Skyzoo On Bed-Stuy's Breakfast Options And Supermarkets, Spike Lee, And Not Getting Signed By Jay-Z

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Editor's note: In Tweets is Watching, Phillip Mlynar will ask local artists questions based solely on the contents of their Twitter timeline.

Skyzoo is a Bed-Stuy-raised rapper whose new album, A Dream Deferred, will be released at the start of October via the Brooklyn institution Duck Down. He has more than 25,000 followers and, he claims, more of a level head than his colleagues when it comes to deciding what to share on social media. In accordance with his recent 140-character missives, here are Sky's Bed-Stuy brunch recommendations, his views on Spike Lee's Red Hook Summer, and why you should really be following Wale on Twitter.

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The Top 3.28 Hip-Hop Songs Of The Week

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Rap has always had a dividing line between the rapper and the guy that yells out things on stage because it's America, damn it. That man used to be the DJ, who'd spin records for the rapper and rap along to his verses to get the crowd hype. As the years went by and quality DJing became more rare, the sidekick became some guy the rapper grew up with who had comparatively marginal talent, but who made for a great hypeman.

Eventually, though, the sidekick would eventually make one major mistake: He'd try to make his own way as a rapper, to less than stellar results. Memphis Bleek hasn't come out of Jay-Z's shadow after 15 years. Spliff Star has seemingly disappeared after trying his hand at something more than being Busta Rhymes' energetic rapping Smeagol. The less said about the non-Eminem members of D12, the better.

But every once in a while, they put together music that's not an embarrassing reminder that most of their success comes from being a friend of a superior rapper. This week, we focus on a few of those people: Method Man's marijuana-holder Streetlife; A$AP Mob; and Fat Joe (who, while not a weed carrier, was Big Pun's less talented homie).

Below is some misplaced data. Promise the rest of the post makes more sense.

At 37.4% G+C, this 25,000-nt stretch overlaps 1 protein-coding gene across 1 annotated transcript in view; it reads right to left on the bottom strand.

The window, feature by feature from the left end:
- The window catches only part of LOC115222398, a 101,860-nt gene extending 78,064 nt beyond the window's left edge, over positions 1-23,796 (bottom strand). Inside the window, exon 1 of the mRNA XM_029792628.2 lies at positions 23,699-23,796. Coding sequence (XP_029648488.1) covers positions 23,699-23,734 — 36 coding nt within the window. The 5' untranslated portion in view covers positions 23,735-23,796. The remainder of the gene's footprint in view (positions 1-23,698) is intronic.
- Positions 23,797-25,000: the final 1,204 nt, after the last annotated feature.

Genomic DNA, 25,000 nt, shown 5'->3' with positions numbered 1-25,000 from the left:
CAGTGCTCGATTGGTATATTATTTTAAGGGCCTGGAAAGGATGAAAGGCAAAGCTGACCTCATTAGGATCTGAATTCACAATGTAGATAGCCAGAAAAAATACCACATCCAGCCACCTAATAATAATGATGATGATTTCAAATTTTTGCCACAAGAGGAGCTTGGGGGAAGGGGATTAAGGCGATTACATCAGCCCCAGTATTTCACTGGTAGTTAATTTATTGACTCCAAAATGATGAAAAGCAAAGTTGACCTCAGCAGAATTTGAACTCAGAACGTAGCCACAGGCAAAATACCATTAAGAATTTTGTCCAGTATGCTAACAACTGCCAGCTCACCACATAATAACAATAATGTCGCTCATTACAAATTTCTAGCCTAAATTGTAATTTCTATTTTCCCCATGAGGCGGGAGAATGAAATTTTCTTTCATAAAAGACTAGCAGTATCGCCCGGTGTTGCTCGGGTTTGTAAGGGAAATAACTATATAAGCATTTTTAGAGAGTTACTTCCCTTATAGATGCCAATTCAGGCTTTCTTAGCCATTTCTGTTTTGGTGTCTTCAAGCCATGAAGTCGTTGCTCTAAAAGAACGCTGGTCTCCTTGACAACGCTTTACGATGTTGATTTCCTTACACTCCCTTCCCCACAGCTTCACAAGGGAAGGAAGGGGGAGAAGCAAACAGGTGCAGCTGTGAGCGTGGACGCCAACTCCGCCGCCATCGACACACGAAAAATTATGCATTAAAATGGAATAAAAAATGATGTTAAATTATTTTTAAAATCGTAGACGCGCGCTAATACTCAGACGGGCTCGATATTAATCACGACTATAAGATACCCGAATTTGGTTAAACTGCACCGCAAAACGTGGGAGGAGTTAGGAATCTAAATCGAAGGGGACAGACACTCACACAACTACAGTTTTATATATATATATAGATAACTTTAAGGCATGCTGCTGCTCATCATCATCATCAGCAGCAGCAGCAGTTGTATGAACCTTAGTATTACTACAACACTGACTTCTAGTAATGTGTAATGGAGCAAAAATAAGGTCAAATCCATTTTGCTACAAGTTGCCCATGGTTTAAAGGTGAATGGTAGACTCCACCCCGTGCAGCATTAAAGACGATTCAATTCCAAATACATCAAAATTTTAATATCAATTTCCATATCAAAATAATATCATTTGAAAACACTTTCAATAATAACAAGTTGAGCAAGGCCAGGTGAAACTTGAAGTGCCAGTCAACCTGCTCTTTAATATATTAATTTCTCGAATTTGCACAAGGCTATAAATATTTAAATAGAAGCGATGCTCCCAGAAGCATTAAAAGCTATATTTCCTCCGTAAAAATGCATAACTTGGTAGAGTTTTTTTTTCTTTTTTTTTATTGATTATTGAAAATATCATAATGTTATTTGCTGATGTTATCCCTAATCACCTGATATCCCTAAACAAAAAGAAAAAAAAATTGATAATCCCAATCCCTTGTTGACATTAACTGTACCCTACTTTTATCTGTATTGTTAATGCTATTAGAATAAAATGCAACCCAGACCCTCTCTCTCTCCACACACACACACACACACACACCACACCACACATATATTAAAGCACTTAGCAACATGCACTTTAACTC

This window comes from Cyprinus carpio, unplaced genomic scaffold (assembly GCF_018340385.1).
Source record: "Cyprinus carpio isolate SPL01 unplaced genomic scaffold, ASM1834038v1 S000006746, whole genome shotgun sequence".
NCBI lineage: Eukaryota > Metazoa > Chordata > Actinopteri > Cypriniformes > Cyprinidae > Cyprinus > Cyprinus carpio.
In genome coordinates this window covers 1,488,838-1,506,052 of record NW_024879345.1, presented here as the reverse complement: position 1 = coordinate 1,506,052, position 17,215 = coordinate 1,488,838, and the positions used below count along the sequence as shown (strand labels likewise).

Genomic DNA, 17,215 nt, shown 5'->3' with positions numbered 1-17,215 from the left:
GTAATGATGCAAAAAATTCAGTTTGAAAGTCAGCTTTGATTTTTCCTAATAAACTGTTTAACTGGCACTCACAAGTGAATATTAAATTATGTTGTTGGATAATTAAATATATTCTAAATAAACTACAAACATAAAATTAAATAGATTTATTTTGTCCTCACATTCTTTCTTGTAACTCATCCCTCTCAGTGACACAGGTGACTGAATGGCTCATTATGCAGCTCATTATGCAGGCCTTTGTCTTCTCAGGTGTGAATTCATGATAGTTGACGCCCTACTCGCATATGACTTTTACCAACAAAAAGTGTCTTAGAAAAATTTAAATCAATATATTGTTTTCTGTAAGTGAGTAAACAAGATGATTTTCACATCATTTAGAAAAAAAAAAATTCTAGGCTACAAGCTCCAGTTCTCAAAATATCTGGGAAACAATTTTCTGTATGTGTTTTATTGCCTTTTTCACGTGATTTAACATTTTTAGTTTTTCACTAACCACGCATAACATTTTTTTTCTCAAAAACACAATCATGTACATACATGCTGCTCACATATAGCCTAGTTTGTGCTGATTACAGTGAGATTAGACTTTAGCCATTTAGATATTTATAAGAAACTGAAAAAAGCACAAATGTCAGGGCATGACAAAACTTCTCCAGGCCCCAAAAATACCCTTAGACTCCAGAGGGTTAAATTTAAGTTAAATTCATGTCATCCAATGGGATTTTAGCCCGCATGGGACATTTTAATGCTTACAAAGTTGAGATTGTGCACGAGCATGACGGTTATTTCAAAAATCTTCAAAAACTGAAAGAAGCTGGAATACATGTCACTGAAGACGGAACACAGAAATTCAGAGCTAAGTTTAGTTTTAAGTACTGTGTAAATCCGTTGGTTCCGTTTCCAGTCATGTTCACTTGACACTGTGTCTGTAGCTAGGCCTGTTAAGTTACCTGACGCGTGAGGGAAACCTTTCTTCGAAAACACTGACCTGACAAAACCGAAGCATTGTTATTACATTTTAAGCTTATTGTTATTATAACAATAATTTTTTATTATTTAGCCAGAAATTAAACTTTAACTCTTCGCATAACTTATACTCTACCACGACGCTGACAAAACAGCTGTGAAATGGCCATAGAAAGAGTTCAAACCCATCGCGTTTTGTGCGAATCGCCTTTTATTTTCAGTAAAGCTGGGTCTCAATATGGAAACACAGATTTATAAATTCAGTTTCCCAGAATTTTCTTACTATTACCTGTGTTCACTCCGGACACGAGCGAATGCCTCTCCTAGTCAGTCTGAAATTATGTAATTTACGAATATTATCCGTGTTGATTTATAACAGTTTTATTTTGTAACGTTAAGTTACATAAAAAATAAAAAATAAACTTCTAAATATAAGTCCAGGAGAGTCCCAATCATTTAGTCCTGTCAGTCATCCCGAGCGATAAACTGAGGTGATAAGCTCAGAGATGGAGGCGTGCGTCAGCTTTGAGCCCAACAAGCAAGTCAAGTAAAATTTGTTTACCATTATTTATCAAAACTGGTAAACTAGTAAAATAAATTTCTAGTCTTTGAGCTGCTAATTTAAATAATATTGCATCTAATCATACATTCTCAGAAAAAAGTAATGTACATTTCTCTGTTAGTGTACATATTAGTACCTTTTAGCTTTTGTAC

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Peter Rosenberg's What's Poppin' Vol. 1 Takes The New York Hip-Hop Scene's Pulse

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New York City rappers have been cast as something of the rap world's whipping boys for more than a few years now. Not only is it fashionable to paint the city's scene as still stuck in the '90s—that's, er, despite the man who effectively runs rap, old man Jay-Z, being pretty proud to hail from Brooklyn—even sympathetic profiles of the city's up-and-comers feel the need to ponder whether the MCs in question can break some sort of curse of the five boroughs. But this way of thinking is bunkum at best, and a cliché at worst.

But those people who've even casually cocked their ears toward the underground know that NYC rap has been doing just fine of late; a unified scene and a common vision have been slowly forming. Radio warrior Peter Rosenberg's first installment in the What's Poppin' mixtape series might not be an outright statement of hometown health, but with over half of the tape's 23 tracks showcasing artists who call NYC home, it's a timely reminder of the scene's promise.


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